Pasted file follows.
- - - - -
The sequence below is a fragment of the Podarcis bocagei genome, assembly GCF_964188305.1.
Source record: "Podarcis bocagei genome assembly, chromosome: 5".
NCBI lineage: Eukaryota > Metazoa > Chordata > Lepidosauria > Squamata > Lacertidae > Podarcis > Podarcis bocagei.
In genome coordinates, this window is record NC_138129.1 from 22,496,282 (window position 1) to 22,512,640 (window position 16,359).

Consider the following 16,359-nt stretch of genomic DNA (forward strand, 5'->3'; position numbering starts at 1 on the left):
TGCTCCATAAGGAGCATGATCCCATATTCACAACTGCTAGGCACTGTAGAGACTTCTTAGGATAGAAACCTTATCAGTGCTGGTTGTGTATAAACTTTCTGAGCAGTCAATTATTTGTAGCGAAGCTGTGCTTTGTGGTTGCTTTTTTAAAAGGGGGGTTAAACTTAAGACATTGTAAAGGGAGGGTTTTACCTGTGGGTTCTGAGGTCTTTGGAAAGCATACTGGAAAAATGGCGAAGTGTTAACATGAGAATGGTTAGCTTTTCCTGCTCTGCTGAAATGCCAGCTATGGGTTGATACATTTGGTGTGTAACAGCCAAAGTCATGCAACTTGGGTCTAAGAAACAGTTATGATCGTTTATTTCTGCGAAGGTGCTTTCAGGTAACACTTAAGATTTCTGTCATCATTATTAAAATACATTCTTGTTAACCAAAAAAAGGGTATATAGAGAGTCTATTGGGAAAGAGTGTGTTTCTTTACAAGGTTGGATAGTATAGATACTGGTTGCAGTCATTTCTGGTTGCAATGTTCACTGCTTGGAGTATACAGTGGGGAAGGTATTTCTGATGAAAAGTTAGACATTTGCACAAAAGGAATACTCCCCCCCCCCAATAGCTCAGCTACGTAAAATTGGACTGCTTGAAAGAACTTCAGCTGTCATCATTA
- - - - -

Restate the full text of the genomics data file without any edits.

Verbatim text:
The sequence below is a fragment of the Podarcis bocagei genome, assembly GCF_964188305.1.
Source record: "Podarcis bocagei genome assembly, chromosome: 5".
NCBI lineage: Eukaryota > Metazoa > Chordata > Lepidosauria > Squamata > Lacertidae > Podarcis > Podarcis bocagei.
In genome coordinates, this window is record NC_138129.1 from 22,496,282 (window position 1) to 22,512,640 (window position 16,359).

Consider the following 16,359-nt stretch of genomic DNA (forward strand, 5'->3'; position numbering starts at 1 on the left):
TGCTCCATAAGGAGCATGATCCCATATTCACAACTGCTAGGCACTGTAGAGACTTCTTAGGATAGAAACCTTATCAGTGCTGGTTGTGTATAAACTTTCTGAGCAGTCAATTATTTGTAGCGAAGCTGTGCTTTGTGGTTGCTTTTTTAAAAGGGGGGTTAAACTTAAGACATTGTAAAGGGAGGGTTTTACCTGTGGGTTCTGAGGTCTTTGGAAAGCATACTGGAAAAATGGCGAAGTGTTAACATGAGAATGGTTAGCTTTTCCTGCTCTGCTGAAATGCCAGCTATGGGTTGATACATTTGGTGTGTAACAGCCAAAGTCATGCAACTTGGGTCTAAGAAACAGTTATGATCGTTTATTTCTGCGAAGGTGCTTTCAGGTAACACTTAAGATTTCTGTCATCATTATTAAAATACATTCTTGTTAACCAAAAAAAGGGTATATAGAGAGTCTATTGGGAAAGAGTGTGTTTCTTTACAAGGTTGGATAGTATAGATACTGGTTGCAGTCATTTCTGGTTGCAATGTTCACTGCTTGGAGTATACAGTGGGGAAGGTATTTCTGATGAAAAGTTAGACATTTGCACAAAAGGAATACTCCCCCCCCCCAATAGCTCAGCTACGTAAAATTGGACTGCTTGAAAGAACTTCAGCTGTCATCATTA